Tag Archives: cover letters

Further Questions: Since it’s impossible to address everything in a cover letter, what portions of the ads should be focused on?

This week we asked people who hire librarians

Job advertisements are often long, especially in academia, and often contain a lot of information including a position description, qualifications (desired or required), salary, schedule, etc. Since it’s impossible to address everything in a cover letter, what portions of the ads should be focused on? What tips do you have for breaking down large ads? Feel free to bring in examples from past job ads.

Laurie PhillipsIn our case, we need the person to address all of the required qualifications and any desired that they meet. In academic searches, we expect longer letters (1-2 pages). Don’t make us dig through your resume to find out if you meet the qualifications. We also look at the letter for writing skills. I’m currently conducting a search and I can tell that the people applying are not used to applying for academic positions because the letters are way too short and don’t address the qualifications. The other thing I absolute need to hear from you is why you want THIS job, not just A job. I want to hear that you understand what this job entails and that you are excited about that.

– Laurie Phillips, Associate Dean for Technical Services, J. Edgar & Louise S. Monroe Library, Loyola University New Orleans

angelynn kingStart with required qualifications, then preferred qualifications, then address any specializations mentioned (languages, subject background, technical skills, etc.) The position description is often somewhat generic and includes many duties that may not be important or even performed. If you have an MLS, the committee will assume you are functional in all the basic areas, such as cataloging and reference, but if the ad says they’d really like someone who is bilingual and can program in Java, that’s what will make you stand out.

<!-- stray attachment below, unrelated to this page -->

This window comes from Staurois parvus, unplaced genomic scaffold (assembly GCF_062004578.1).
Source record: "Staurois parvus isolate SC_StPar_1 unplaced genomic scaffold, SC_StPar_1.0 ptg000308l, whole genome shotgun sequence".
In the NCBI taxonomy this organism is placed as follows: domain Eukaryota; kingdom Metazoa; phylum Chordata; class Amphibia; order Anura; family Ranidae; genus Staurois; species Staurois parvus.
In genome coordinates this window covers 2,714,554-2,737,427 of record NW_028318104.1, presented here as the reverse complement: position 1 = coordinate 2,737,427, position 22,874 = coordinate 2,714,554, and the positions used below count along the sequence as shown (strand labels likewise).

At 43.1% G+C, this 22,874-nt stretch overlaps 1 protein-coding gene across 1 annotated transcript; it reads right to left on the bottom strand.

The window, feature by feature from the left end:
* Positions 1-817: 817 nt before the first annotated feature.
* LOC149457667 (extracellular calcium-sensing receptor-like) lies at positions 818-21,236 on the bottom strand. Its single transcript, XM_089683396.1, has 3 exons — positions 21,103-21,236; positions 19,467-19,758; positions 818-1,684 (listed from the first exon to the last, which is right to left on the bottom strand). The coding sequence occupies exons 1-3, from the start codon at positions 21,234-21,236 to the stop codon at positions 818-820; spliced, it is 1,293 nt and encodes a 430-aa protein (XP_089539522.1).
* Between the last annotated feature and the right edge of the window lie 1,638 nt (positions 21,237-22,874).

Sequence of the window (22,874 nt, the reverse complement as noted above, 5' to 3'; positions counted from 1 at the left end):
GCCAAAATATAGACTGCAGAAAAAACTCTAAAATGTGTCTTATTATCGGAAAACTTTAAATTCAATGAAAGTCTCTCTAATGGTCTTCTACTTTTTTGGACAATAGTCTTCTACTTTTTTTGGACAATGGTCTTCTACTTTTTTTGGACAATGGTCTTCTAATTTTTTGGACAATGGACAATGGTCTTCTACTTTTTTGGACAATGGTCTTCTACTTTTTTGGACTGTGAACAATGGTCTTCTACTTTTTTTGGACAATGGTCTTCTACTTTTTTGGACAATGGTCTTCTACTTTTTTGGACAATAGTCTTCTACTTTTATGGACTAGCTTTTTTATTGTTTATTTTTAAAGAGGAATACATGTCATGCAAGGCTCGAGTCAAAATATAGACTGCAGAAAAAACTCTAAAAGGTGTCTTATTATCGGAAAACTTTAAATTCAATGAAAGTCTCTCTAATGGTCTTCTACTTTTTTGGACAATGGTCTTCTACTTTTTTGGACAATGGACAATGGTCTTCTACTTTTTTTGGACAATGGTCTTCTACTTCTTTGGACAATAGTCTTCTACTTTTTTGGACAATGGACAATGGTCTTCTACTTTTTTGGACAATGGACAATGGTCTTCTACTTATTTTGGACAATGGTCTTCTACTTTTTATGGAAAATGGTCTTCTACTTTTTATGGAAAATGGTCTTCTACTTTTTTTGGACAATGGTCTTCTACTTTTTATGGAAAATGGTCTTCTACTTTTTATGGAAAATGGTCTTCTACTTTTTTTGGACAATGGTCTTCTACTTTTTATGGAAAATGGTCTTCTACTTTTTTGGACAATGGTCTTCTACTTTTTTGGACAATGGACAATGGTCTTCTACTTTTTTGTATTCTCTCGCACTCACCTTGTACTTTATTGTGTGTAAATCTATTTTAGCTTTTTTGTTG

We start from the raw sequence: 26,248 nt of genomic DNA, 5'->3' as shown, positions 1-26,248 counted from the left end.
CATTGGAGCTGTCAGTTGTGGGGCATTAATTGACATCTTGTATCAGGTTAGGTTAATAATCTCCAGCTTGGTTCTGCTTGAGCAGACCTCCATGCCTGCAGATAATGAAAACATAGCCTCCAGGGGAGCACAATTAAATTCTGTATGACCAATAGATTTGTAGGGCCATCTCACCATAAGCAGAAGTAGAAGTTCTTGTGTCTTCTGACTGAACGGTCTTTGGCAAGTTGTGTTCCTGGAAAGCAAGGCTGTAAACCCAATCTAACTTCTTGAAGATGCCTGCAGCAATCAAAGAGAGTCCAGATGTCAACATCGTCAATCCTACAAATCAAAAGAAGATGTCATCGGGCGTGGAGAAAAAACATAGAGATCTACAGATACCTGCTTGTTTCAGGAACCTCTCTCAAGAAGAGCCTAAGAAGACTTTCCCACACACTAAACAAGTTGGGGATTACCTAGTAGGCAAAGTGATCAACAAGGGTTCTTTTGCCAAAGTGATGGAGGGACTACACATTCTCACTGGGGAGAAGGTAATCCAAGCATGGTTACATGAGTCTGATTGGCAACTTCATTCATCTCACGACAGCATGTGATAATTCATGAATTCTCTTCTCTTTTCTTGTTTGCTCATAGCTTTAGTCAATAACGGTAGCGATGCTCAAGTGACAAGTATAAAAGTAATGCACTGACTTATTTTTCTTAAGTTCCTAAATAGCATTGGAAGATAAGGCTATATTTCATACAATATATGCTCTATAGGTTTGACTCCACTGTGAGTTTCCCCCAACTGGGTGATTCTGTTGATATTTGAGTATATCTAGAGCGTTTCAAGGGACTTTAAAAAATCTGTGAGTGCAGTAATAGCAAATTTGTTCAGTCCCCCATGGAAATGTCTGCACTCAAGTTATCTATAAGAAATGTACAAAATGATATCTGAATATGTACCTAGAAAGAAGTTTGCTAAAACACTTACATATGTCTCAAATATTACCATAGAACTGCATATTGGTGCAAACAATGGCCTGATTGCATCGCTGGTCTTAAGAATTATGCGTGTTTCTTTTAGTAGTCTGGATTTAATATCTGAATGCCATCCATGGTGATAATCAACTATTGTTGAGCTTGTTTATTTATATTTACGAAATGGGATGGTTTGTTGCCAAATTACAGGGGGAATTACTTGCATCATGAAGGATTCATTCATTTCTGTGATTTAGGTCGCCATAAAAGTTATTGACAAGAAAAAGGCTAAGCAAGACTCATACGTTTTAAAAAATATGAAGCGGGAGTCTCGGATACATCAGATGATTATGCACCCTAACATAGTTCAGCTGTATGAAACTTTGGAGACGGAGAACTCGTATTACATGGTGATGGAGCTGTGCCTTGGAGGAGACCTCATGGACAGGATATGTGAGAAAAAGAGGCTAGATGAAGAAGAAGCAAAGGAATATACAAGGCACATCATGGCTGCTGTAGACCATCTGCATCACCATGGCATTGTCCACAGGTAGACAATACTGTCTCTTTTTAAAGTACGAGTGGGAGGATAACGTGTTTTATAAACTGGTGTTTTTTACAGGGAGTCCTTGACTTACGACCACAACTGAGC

-Angelynn King, Head Librarian, Delaware Technical Community College, Owens Campus

Christine Hage - Dark backgroundI often wonder about libraries that spend big bucks on print advertising. It is slow as you have to fit into a print publication’s schedule and still add 3 or 4 weeks for folks to apply.  It can be very expensive and you unless you run it multiple times people may miss it. I occasionally pay to advertise a non-library type job (facilities manager, accountant, IT manager) in the regional newspaper. When I want a person with an MA in early childhood development I post on The Michigan Association for the Education of Young Children’s job posting list. When I want someone with YA experience I post to PUBYAC.  Otherwise, I advertise through listservs like our state library listserv, PUBLIB, library schools, library systems, and on the pages of recruiters.

If I believe there is someone on staff that I’d like to promote, I only post the position in-house and only for a week.  If there is not a strong in-house candidate I post in a broader forum and in-house candidates can apply, just as anyone else can.

My postings refer candidates to the library’s website where they get a full job description and are asked to attach a cover letter, resume and to fill out one of our job applications online.  If they can’t do that, they don’t have the minimal tech skills for any job we offer and/or can’t follow instructions.

I usually get 20 or more applications and I seldom interview more that 7 or 8 people.

So generally I don’t pay for job postings.  I want people that are looking online, are hooked into the profession and for the most part already live in our area.  We’re fortunate here in Michigan to have two library schools and I don’t remember the last time I hired someone from out-of-state.

– Christine Hage, Director, Rochester Hills Public Library